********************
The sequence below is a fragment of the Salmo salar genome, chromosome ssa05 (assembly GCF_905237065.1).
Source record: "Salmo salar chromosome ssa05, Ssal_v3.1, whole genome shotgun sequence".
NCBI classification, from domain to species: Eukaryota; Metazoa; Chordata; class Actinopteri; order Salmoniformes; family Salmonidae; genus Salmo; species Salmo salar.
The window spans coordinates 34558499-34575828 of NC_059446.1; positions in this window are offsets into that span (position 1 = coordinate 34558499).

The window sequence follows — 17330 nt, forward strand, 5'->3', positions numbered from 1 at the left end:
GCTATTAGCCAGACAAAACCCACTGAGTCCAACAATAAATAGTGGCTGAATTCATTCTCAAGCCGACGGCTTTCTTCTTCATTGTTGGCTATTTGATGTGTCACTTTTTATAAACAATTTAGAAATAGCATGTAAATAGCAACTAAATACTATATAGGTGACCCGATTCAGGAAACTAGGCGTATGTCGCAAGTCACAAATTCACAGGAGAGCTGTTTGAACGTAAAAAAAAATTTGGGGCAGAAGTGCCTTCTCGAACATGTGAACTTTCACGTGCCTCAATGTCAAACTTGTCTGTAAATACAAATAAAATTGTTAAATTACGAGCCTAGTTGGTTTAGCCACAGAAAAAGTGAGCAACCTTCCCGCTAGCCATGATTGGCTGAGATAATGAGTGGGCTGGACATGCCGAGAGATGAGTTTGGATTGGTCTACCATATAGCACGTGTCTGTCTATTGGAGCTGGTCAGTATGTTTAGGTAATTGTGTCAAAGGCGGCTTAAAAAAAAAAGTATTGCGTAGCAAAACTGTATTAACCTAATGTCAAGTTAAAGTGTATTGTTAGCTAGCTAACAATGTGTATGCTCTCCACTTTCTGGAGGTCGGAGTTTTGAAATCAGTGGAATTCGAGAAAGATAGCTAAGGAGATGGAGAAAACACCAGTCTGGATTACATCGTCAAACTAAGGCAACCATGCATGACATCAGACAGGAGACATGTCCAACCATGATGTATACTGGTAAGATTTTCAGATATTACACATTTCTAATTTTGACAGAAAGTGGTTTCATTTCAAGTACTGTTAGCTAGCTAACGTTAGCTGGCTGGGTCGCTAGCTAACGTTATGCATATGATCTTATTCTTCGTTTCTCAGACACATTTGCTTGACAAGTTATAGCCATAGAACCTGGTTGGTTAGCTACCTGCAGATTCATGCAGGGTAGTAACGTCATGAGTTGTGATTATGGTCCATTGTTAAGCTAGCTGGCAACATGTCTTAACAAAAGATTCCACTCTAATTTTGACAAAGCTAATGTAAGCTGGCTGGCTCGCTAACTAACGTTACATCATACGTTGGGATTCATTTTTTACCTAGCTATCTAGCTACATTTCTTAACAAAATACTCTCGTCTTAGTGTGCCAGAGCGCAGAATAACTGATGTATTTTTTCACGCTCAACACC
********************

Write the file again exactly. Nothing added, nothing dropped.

The sequence below is a fragment of the Salmo salar genome, chromosome ssa05 (assembly GCF_905237065.1).
Source record: "Salmo salar chromosome ssa05, Ssal_v3.1, whole genome shotgun sequence".
NCBI classification, from domain to species: Eukaryota; Metazoa; Chordata; class Actinopteri; order Salmoniformes; family Salmonidae; genus Salmo; species Salmo salar.
The window spans coordinates 34558499-34575828 of NC_059446.1; positions in this window are offsets into that span (position 1 = coordinate 34558499).

The window sequence follows — 17330 nt, forward strand, 5'->3', positions numbered from 1 at the left end:
GCTATTAGCCAGACAAAACCCACTGAGTCCAACAATAAATAGTGGCTGAATTCATTCTCAAGCCGACGGCTTTCTTCTTCATTGTTGGCTATTTGATGTGTCACTTTTTATAAACAATTTAGAAATAGCATGTAAATAGCAACTAAATACTATATAGGTGACCCGATTCAGGAAACTAGGCGTATGTCGCAAGTCACAAATTCACAGGAGAGCTGTTTGAACGTAAAAAAAAATTTGGGGCAGAAGTGCCTTCTCGAACATGTGAACTTTCACGTGCCTCAATGTCAAACTTGTCTGTAAATACAAATAAAATTGTTAAATTACGAGCCTAGTTGGTTTAGCCACAGAAAAAGTGAGCAACCTTCCCGCTAGCCATGATTGGCTGAGATAATGAGTGGGCTGGACATGCCGAGAGATGAGTTTGGATTGGTCTACCATATAGCACGTGTCTGTCTATTGGAGCTGGTCAGTATGTTTAGGTAATTGTGTCAAAGGCGGCTTAAAAAAAAAAGTATTGCGTAGCAAAACTGTATTAACCTAATGTCAAGTTAAAGTGTATTGTTAGCTAGCTAACAATGTGTATGCTCTCCACTTTCTGGAGGTCGGAGTTTTGAAATCAGTGGAATTCGAGAAAGATAGCTAAGGAGATGGAGAAAACACCAGTCTGGATTACATCGTCAAACTAAGGCAACCATGCATGACATCAGACAGGAGACATGTCCAACCATGATGTATACTGGTAAGATTTTCAGATATTACACATTTCTAATTTTGACAGAAAGTGGTTTCATTTCAAGTACTGTTAGCTAGCTAACGTTAGCTGGCTGGGTCGCTAGCTAACGTTATGCATATGATCTTATTCTTCGTTTCTCAGACACATTTGCTTGACAAGTTATAGCCATAGAACCTGGTTGGTTAGCTACCTGCAGATTCATGCAGGGTAGTAACGTCATGAGTTGTGATTATGGTCCATTGTTAAGCTAGCTGGCAACATGTCTTAACAAAAGATTCCACTCTAATTTTGACAAAGCTAATGTAAGCTGGCTGGCTCGCTAACTAACGTTACATCATACGTTGGGATTCATTTTTTACCTAGCTATCTAGCTACATTTCTTAACAAAATACTCTCGTCTTAGTGTGCCAGAGCGCAGAATAACTGATGTATTTTTTCACGCTCAACACC